Alexander Dumbadze

  • “Bas Jan Ader: Tra Due Mondi”

    “In March 1975, Bas Jan Ader had an exhibition at the Saman Gallery in Genoa, Italy, but elected not travel there, remaining in Los Angeles to prepare for what would be a fateful transatlantic sail.”

    In March 1975, Bas Jan Ader had an exhibition at the Saman Gallery in Genoa, Italy, but elected not travel there, remaining in Los Angeles to prepare for what would be a fateful transatlantic sail. For the first time in almost forty years, Ader’s work is again the subject of a solo show in Italy with “Tra Due Mondi” (Between Two Worlds), a survey emphasizing the dominant themes with which the Dutch/Californian artist’s work has been understood: romanticism, an attachment to melancholy, the legacy of Mondrian, and falling. There is an inverse relation between the amount

  • Terry Smith’s What Is Contemporary Art?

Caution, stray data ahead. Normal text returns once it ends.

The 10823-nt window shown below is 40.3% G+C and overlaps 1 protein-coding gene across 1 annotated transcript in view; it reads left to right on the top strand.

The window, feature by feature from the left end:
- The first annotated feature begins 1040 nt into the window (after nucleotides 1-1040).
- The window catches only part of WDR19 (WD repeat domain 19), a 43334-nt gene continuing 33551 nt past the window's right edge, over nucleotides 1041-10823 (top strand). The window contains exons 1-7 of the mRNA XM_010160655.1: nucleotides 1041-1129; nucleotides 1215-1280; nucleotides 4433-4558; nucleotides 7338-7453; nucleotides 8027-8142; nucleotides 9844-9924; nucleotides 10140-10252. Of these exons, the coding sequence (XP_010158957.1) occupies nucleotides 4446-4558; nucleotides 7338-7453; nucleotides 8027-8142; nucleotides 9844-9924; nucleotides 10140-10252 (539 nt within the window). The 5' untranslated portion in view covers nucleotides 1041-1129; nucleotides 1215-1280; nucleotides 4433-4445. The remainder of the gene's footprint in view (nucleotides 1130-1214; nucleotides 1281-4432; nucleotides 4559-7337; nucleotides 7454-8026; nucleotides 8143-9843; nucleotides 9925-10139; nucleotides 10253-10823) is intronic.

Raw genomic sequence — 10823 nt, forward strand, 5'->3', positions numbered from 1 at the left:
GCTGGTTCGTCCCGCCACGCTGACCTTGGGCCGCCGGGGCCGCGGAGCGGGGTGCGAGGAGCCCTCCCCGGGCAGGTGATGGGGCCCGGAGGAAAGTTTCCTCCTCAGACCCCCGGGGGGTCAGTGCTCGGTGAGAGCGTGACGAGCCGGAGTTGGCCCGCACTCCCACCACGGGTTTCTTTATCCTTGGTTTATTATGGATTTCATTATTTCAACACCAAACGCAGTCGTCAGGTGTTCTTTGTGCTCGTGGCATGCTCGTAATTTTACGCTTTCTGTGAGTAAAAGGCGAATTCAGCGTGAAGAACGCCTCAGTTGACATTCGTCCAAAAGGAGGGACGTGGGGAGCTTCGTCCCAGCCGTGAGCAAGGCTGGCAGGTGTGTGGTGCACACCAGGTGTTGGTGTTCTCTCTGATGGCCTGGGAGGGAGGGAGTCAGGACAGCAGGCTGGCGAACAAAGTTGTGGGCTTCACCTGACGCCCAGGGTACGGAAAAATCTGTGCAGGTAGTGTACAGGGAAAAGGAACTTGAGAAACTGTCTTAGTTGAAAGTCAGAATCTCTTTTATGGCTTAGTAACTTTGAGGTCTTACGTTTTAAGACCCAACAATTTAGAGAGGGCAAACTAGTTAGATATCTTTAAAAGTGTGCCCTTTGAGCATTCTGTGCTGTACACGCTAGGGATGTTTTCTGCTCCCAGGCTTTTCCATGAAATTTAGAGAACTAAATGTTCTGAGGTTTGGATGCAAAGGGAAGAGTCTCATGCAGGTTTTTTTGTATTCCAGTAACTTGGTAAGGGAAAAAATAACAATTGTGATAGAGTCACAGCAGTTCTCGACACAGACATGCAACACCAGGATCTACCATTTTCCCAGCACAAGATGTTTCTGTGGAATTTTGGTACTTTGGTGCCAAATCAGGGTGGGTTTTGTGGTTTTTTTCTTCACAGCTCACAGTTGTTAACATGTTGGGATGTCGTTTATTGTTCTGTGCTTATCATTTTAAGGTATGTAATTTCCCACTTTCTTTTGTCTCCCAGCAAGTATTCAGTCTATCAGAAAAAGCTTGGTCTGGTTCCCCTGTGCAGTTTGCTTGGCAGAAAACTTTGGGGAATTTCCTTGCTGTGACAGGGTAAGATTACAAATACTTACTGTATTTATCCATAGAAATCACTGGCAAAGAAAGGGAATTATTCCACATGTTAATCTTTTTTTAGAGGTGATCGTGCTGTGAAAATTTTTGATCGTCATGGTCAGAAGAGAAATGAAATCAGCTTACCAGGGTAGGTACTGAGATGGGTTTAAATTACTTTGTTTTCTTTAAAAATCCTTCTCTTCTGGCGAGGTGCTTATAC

Terry Smith, What is Contemporary Art? (Chicago: University of Chicago Press, 2009), 344 pages.

    TO THE TITULAR QUESTION “What is contemporary art?,” Terry Smith’s answer is appropriately elusive. A professor of contemporary art history and theory at the University of Pittsburgh, Smith writes with an assured and fair hand, even as he withholds any snap definition in favor of a series of hypotheses. In its most basic and banal formulation, contemporary art is simply “art that is being made now”—but this is a truism that, Smith contends, fails to account for contemporary art’s relation to modernism